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Environmental Economics Research Paper No.5
Consultancy report prepared by: Dr David James, Ecoservices Pty Ltd
Commissioned by Environment Australia
© Commonwealth of Australia, 1997
ISBN 0 642 26850 9
Wastewater Treatment and Disposal
State and local governments throughout Australia apply user charges for the treatment and disposal of household and industrial wastewater. The Industry Commission (1992) undertook a comprehensive review of issues, practices and potential improvements in the management of water supply and wastewater disposal.
In many instances, water authorities are responsible for water supply, the treatment and disposal of wastewater, the sale of treated effluent and sludge, and treatment and disposal of liquid trade wastes via the sewerage system. Water authorities may also have additional environmental responsibilities, such as control of stormwater run-off and water quality in receiving waters.
A major environmental problem requiring the attention of water management authorities for inland rivers in Australia is eutrophication and toxic algal blooms associated with effluent discharge. Salinity is sometimes also linked to effluents. In near-shore ocean waters, the discharge of sewage effluent, often subject only to primary treatment, has resulted in beach pollution, and adverse health and aesthetic effects. There have also been concerns about concentrations of pesticides, intractable wastes and heavy metals resulting from the discharge of industrial wastes to the sewerage system.
The complex interrelations among the multiple functions of water agencies create difficult problems of pricing for water authorities. Effluent volumes and quality may be affected by the pricing policies that are applied to inputs to the sewerage system. The pricing of potable water, for example, can have significant effects on the total volumes of water used by households and industry. Pricing policies for discharges of trade waste can affect the volumes and quantities of wastes carried by the sewerage system. Other prices to be taken into account include charges for sewerage services and for reclaimed saleable products such as effluent and treated sludge. The effectiveness of recycling programs will depend strongly on the pricing regimes that are implemented.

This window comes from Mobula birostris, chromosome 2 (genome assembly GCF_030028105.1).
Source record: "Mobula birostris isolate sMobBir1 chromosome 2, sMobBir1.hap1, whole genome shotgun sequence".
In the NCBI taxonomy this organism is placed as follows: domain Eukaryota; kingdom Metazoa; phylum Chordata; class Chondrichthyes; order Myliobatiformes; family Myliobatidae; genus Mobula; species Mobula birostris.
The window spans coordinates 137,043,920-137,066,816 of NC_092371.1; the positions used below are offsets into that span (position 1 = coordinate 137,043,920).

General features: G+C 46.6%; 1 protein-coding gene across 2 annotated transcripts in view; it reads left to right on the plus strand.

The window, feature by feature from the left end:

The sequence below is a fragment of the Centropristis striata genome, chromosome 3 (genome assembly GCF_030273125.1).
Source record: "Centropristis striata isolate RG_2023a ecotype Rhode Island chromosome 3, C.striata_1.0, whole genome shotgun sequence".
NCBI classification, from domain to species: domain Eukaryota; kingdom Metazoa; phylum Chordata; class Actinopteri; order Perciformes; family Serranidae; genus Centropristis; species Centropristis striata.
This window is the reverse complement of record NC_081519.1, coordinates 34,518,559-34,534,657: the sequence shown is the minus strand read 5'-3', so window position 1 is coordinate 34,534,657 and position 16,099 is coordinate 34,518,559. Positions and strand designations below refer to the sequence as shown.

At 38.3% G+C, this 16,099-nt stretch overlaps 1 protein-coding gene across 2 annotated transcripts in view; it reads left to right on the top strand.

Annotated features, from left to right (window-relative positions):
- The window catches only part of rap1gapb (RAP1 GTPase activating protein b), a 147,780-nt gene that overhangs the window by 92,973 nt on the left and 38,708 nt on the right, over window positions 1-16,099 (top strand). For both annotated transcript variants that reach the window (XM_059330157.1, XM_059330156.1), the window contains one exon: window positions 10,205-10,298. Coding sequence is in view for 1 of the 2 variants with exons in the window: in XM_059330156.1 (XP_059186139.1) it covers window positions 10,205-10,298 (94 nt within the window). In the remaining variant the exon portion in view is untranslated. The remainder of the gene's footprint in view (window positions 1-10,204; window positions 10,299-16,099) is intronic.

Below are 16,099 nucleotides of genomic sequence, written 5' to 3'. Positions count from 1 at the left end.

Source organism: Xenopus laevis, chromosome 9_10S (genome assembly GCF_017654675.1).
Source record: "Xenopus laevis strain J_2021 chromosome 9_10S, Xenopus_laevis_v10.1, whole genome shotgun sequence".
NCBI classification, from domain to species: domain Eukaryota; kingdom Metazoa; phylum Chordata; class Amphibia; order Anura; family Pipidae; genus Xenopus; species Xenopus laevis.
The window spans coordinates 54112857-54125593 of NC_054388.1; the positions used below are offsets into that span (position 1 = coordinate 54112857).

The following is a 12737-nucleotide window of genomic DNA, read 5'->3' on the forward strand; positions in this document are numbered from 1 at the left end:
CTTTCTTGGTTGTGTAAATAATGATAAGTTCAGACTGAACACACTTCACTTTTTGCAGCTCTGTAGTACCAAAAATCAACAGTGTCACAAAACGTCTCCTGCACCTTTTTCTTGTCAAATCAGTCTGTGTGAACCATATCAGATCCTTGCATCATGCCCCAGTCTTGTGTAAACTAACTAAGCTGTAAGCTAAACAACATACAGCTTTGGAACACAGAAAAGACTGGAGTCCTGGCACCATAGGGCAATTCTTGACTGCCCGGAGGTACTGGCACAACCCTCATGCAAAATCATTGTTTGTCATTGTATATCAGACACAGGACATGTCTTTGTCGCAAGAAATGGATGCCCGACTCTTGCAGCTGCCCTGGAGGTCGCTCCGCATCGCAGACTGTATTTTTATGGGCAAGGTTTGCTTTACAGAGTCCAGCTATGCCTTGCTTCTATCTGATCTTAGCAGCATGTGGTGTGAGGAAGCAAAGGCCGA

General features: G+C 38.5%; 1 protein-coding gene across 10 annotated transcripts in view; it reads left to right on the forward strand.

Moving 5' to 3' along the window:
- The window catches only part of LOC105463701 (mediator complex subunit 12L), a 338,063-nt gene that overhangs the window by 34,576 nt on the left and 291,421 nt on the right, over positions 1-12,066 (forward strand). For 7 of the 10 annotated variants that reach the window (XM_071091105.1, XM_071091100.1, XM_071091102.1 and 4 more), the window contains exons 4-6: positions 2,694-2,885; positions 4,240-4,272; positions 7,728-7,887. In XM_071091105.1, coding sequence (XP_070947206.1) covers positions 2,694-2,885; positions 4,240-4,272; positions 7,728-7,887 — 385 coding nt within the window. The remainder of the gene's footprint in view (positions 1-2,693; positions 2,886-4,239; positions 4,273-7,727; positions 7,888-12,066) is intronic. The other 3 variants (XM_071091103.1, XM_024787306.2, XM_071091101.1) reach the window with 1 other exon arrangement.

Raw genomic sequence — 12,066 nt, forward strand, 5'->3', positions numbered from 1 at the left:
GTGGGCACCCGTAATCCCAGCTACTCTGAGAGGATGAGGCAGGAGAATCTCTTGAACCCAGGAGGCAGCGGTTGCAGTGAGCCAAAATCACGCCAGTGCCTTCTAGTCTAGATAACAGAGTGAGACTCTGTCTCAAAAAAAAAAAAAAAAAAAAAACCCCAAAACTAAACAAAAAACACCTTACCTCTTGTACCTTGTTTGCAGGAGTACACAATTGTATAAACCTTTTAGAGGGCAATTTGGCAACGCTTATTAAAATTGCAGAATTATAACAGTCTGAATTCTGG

If separate pricing functions are adopted for water supply and wastewater treatment, efficiency gains may be achieved for the separate activities. However, it is essential to develop consistent approaches to water management functions, including appropriate environmental protection measures and strategies.
Environmental protection may be deliberately factored into the pricing policies of water authorities and/or enforced through environmental standards imposed by an environment protection agency or by the water authority itself. Such standards may relate to total loads and concentrations of pollutants for inputs entering the system (especially from industry), as well as to effluents discharged to the environment. The management of environmental quality in relation to wastewater treatment and disposal may thus be achieved through a combination of pricing and environmental regulation. Outright bans may be imposed on the discharge of some substances, such as intractable waste, to the sewerage system.
It is evident that the user pays and polluter pays principles have been applied on a rather ad hoc basis by water authorities in different parts of Australia. In the past, water and sewerage charges were based heavily on property values, with water being supplied virtually as a free resource, leading to profligate use. Cross-subsidisation among different sectors was another outcome of property-based charges. Some water authorities still follow these pricing practices.
Two-part tariffs, consisting of a property value (or service access) component and a user charge, have the potential to overcome some of the disadvantages of charging systems based solely on property values, and are widely used. However, the user pays component has often not been sufficient to have an impact on the level of demand. There is little doubt that considerable improvements in resource use efficiency, such as the postponement of new reservoirs, higher levels of materials recovery and reuse, and more efficient use of infrastructure, could be achieved through more rational pricing policies.
In theory, maximum economic efficiency would be achieved through marginal cost pricing, although there are a number of practical difficulties in implementing the principle. Marginal cost pricing for water services is discussed by the Organisation for Economic Cooperation and Development (OECD 1987) and the Industry Commission (1992), among others.
Some water authorities have succeeded in implementing user pays pricing policies that have had demonstrable effects on the level of demand for water services. Some examples are the Hunter Water Corporation, the Water Authority of Western Australia and ACT Electricity and Water.